Oil recoups losses
But swelling inventories, end of driving season and slowing growth have some predicting a long-term price slide.
NEW YORK (CNNMoney.com) -- Oil prices ended Wednesday higher, just over $70 a barrel, after falling below $69 earlier in the session on a government report saying supplies of crude oil and gasoline posted a surprise build.
U.S. light crude for October delivery rose 32 cents to settle at 70.03 a barrel on the New York Mercantile Exchange. Oil fell as low as $68.65 earlier in day.
In its weekly inventory report, the Energy Information Administration said crude stocks rose by 2.4 million barrels last week. Analysts were looking for a drop of 1.5 million barrels, according to Reuters.
Gasoline supplies increased by 400,000 barrels, while distillates, used to make heating oil and diesel fuel, fell by 1.3 million barrels, in line with estimates. Analysts were looking for a 700,000 barrel decline in gasoline supplies and a 1.3 million barrel build in distillates.
The EIA report said crude, gasoline and distillate levels were above average for this time of year, with crude inventories "well above the upper end of the average range."
One analyst said it's not just high crude inventories but a host of other factors that are causing oil prices to fall.
"We survived the gasoline season, and to the extent that the U.S. economy appears to be slowing, you could see oil prices come down significantly," said John Kilduff, an energy analyst at Fimat in New York.
"There's a real potential for crude to come down to the $50s by the end of the year."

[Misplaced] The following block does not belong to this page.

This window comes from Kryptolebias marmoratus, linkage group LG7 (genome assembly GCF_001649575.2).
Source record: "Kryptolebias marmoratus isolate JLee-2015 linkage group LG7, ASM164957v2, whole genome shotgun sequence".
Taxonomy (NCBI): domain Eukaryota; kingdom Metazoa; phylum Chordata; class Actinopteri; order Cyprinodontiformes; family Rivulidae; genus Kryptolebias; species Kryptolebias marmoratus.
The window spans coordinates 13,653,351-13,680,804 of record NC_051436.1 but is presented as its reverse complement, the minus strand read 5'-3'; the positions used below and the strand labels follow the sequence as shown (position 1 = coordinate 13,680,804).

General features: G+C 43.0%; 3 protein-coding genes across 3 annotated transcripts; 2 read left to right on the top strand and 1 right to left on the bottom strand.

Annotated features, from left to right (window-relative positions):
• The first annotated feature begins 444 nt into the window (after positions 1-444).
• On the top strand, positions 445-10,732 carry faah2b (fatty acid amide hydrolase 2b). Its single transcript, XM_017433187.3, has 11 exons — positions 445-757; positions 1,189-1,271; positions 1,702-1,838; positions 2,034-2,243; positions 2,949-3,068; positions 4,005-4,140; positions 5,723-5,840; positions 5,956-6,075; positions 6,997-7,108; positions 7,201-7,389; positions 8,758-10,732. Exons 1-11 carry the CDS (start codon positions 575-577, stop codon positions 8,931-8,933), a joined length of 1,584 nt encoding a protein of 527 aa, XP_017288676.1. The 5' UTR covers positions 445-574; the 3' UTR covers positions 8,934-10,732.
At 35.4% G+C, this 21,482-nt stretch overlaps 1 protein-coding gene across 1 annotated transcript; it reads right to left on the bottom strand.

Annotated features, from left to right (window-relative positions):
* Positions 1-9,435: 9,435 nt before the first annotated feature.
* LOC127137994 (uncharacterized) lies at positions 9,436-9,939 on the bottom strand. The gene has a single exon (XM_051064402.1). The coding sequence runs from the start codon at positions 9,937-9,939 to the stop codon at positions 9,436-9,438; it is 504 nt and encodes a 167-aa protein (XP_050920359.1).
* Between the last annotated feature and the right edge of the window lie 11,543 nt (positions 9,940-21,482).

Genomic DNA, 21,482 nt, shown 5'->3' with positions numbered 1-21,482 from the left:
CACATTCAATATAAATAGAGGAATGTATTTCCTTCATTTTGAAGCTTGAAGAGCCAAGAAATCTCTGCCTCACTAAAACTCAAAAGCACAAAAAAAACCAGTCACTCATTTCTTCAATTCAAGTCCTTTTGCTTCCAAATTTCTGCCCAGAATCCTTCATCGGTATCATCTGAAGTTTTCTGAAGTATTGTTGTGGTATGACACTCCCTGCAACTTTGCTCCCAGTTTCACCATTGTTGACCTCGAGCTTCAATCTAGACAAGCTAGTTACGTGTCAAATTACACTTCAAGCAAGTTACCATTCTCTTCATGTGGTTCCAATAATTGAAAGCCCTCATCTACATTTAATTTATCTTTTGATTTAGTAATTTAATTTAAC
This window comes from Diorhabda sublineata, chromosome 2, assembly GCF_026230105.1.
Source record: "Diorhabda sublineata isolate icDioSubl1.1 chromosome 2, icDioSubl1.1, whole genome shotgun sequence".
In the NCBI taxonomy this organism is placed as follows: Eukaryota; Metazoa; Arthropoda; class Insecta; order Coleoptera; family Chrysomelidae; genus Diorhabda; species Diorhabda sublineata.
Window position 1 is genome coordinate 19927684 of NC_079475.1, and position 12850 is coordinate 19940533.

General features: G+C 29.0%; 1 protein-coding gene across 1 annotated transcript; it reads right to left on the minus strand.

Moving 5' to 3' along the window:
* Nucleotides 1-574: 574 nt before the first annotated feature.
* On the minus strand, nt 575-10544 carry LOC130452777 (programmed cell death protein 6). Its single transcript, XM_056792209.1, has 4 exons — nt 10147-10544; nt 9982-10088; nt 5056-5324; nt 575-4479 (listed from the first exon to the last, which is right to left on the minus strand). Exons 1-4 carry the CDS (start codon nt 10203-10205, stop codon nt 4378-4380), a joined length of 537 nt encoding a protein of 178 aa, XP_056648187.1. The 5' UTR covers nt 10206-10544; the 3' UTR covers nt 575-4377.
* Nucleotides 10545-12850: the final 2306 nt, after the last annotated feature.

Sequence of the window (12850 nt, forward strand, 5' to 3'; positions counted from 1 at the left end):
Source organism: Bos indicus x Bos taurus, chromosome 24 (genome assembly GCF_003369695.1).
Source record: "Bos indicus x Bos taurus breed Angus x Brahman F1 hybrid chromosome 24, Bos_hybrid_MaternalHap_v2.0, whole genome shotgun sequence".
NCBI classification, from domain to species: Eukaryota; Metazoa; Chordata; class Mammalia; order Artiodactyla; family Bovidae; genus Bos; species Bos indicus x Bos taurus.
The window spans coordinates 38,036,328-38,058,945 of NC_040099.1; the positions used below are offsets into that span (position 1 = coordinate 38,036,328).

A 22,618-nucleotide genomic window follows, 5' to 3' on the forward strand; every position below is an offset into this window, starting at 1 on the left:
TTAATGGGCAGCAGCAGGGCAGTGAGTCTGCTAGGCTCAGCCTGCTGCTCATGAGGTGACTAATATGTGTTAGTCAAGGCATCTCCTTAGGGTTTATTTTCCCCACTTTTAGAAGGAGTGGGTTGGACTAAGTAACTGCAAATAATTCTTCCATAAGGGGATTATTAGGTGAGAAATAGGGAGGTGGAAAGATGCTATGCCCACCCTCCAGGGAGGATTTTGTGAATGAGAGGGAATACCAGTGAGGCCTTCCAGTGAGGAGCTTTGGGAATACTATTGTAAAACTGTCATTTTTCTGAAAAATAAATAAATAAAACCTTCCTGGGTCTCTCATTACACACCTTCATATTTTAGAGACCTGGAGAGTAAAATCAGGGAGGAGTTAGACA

Crude closed below the $70 a barrel mark Tuesday for the first time since June 20.
Oil has slipped from its record trading high of $78.40 set last month and traded in a band in the low $70s for over a week. But prices are still up about 12 percent so far this year.
Pushing prices down in recent weeks were a cease-fire between Israel and Hezbollah, the end of the summer driving season, concerns over global economic growth and high stockpile levels.
Oil tumbled $2 Monday after Hurricane Ernesto lost strength and became less of a threat to oil facilities in the Gulf of Mexico.
Traders had put a storm premium on oil prices following last years devastating hurricanes that knocked out almost all production and refining in the Gulf, but some of that premium is easing as 2006 has so far been a mild storm year.
Supporting prices was continued tensions with Iran over that country's nuclear program.
Iran has until Thursday to agree to halt the enrichment program, which Tehran maintains is part of a civilian nuclear program to generate power.
Last week, Tehran offered to resume negotiations about its nuclear program but did not agree to halt uranium enrichment before any talks take place.
The State Department said that response fell short.
Thursday could see Iran referred to the U.N. security council for sanctions. Traders fear sanctions against the country, which is the world's fourth largest oil exporter, would cause oil prices to skyrocket.
But many have said serious sanctions against the country remain unlikely, as veto-wielding China and Russia remain cool to the idea.